During the 1870's, a growing consortium viewed narrow gauge railroads as a cost effective and more efficient alternative to what became America's standard; 4 feet, 8 1/2 inches. While various widths were tested, ranging from 2 feet to 3 feet, 6 inches, promoters settled upon 3 feet as the optimal gauge. Gauges of less than four feet were not new when the movement took hold. However, a national network was a modern approach. Unfortunately, proponents' founding principals were based entirely on hypothetical data, much of which was later proven erroneous by industry experts.
Nevertheless, the so-called "Narrow Gauge Fever" persisted, lasting through the mid-1880's before supporters finally recognized its flaws. During this time, more than 11,000 miles were placed into operation. By 1890 the wave had passed and much of the network was either abandoned or converted. However, through the immediate post World War-II era (1946), more than 1,000 miles remained in use, scattered throughout the country. All were isolated short lines or secondary branches. The section here provides a brief history of narrow gauge railroads, why they came so revered, and their eventual downfall.
The narrow gauge railroad is a complicated subject; it arose from no single event although was heavily influenced by Robert F. Fairlie. Similar to America's interurban movement, it witnessed a short lifespan that survived only a few decades. In his comprehensive work entitled, "American Narrow Gauge Railroads," author and historian Dr. George W. Hilton describes in detail the movement and its overseas origins. If you are sincerely interested in the subject I strongly recommend finding a copy of his book. It is fascinating reading. The information here primarily highlights the American movement with a brief look at its origins. It may be surprising to learn U.S. railroads of less than 4 feet, 8 1/2 inches date back to the industry's earliest days. They became highly attractive in mining operations due to their cost savings and tight clearances. However, these were designed for specific purposes, not main line service. The earliest known use of narrow gauge operations could be found on tramways and horse-drawn systems serving mines and quarries in the 18th, and early 19th, centuries. Incredibly, though, there are writings that tell of even earlier operations in Europe dating back to the 13th, 15th, and 16th centuries. These were also tramways, carrying a gauge of about 2 feet, built to serve mines.
The modern narrow gauge movement began in Britain although its use in main line applications is widely credited to Carl Pihl, chief engineer of the Norwegian State Railways. After consultation with British engineers, notably Sir Charles Fox, and the work of other Englishmen in the development of narrow-gauge locomotives (principally Isaac W. Boulton, John Smith, and John Ramsbottom between 1861-1862), Pihl was ready to begin construction. A gauge of 3 feet, 6 inches was selected with 2-4-0 and 4-4-0 tank locomotives (of British design) chosen as the primary power. His first line, running 38 kilometers (23.61 miles) opened between Hamar and Elverum, Norway on June 23, 1862. Just two years later, on August 5, 1864 a second route, running 49 kilometers (30.45 miles) opened between Trondheim and Storen according to the Norwegian publication "Norges Jernbaner, 1958-1959." The previously mentioned Fox also believed in the narrow gauge concept. He felt its lower construction and [perceived] operational costs made it a far more attractive alternative to 4 feet, 8 1/2 inches. As such, he built a 3 foot, 6 inch line in India (then a British colony) running 16 miles from Arconum Junction to Conjeveram, which opened in May, 1865.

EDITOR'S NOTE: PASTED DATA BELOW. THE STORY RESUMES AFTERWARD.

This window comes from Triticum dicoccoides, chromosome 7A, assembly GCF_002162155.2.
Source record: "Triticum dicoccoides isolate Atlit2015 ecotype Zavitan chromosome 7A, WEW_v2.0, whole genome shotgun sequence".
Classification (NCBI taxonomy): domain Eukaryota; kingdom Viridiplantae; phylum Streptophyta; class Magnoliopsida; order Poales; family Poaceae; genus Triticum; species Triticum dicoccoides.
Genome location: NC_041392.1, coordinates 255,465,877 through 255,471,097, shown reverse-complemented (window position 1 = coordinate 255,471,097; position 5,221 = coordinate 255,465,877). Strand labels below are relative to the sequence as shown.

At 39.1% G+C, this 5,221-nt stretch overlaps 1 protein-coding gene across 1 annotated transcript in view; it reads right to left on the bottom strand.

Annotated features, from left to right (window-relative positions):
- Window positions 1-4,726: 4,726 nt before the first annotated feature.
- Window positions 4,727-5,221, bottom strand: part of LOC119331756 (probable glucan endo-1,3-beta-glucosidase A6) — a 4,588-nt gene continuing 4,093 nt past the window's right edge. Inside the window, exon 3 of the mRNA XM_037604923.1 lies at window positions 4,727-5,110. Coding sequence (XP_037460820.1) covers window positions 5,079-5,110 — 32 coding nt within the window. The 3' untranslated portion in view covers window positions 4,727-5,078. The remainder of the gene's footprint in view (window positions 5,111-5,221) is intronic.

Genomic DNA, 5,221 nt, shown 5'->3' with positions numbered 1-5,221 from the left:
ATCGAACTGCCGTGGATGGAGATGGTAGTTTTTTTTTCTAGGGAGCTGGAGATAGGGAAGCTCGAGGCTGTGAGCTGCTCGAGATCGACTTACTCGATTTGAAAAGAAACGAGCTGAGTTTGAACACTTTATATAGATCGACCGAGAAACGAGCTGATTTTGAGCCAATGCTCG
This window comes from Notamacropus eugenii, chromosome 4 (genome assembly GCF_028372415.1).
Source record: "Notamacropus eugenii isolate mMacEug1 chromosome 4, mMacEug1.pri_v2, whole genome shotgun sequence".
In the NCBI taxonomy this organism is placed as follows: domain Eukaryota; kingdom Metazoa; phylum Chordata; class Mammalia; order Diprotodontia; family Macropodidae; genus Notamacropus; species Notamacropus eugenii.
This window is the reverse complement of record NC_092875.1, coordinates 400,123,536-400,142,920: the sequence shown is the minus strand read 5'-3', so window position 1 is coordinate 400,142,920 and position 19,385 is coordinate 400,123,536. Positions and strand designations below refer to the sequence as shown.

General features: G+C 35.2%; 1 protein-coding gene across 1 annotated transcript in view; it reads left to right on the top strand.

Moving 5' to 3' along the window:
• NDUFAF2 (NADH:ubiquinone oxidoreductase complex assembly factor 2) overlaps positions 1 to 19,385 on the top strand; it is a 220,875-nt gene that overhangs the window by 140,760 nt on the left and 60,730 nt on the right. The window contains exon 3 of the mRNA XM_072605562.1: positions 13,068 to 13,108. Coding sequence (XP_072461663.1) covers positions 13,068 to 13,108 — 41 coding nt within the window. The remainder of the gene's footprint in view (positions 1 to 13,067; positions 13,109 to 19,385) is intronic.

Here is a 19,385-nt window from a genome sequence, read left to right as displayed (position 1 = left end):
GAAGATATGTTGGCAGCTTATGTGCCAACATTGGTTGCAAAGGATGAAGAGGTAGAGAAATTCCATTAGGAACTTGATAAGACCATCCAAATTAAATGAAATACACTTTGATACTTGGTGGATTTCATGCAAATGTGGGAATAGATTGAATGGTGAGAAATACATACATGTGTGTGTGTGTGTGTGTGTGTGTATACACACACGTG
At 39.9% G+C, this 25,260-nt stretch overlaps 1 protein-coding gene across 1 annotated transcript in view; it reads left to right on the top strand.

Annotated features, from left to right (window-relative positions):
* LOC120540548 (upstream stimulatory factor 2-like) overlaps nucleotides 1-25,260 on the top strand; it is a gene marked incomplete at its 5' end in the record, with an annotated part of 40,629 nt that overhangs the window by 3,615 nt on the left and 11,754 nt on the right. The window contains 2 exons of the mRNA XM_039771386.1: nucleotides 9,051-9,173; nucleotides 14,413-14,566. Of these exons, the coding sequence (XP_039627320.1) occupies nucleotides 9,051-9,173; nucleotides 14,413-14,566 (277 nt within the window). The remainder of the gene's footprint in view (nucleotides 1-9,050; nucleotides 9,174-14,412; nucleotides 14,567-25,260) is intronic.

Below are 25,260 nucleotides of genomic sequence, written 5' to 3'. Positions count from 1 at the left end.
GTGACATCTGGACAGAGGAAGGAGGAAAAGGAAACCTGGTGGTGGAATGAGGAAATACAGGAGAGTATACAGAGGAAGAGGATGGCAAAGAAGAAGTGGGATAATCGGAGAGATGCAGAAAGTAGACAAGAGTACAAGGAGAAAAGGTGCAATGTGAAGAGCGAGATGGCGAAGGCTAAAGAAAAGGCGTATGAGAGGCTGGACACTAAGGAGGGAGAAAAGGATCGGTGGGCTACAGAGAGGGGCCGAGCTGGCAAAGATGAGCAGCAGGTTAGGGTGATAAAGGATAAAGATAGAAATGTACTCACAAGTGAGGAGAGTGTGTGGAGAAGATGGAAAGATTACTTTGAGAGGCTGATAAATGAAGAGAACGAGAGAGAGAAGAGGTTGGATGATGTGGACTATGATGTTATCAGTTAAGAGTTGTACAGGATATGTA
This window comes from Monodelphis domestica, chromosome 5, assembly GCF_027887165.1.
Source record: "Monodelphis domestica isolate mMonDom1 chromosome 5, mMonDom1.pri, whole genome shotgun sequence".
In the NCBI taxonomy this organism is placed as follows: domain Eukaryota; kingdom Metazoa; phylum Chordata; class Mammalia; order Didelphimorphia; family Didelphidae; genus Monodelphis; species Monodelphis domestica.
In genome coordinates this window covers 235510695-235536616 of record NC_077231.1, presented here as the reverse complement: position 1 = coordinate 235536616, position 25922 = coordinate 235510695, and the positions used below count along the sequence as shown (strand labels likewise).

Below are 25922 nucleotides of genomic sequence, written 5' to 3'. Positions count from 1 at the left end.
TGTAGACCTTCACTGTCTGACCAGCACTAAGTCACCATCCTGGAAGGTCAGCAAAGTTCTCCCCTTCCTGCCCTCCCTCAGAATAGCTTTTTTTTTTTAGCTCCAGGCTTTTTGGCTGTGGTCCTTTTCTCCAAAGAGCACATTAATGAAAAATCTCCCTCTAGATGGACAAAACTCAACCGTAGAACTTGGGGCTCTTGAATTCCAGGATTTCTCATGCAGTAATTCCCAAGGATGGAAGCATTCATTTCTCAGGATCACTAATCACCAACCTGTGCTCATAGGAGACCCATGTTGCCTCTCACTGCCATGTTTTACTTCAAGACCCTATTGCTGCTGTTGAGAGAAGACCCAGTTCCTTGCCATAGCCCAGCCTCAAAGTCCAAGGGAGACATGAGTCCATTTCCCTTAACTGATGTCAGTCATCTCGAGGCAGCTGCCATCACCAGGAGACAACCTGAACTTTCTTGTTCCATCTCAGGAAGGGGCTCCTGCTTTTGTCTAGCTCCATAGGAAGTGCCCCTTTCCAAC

Another British territory, Queensland (Australia), opened is own 3 foot, 6 inch railroad on July 31, 1865. This particular project ran 20 miles from Ipswich to Grandchester and was another in which Sir Charles Fox was involved. In every case, the railroads proved quite successful, in part due to their isolated location, disconnected from competing gauges. Their success brought forth an individual who would prove instrumental in narrow gauge railroads reaching the United States, Robert F. Fairlie. Born in 1831, he began his railroading career at the London & North Western and later became chief engineer and general manager of the Londonderry & Coleraine Railway in 1853/1854. By the 1860's he was a consulting engineer and through his experience believed locomotives were too heavy, equipped with many needless un-powered axles. As a result, he designed his own wheel arrangement, the 0-4+4-0 in 1864/1865. Later known as the "Fairlie Type" it was not necessarily a new invention and heavily criticized by experts at the time. In any event, his beliefs led him to the conclusion that 4 feet, 8 1/2 inches resulted in the equipment's tare weight (weight of an empty car) being too heavy for traditional transport of passengers and ladding (freight).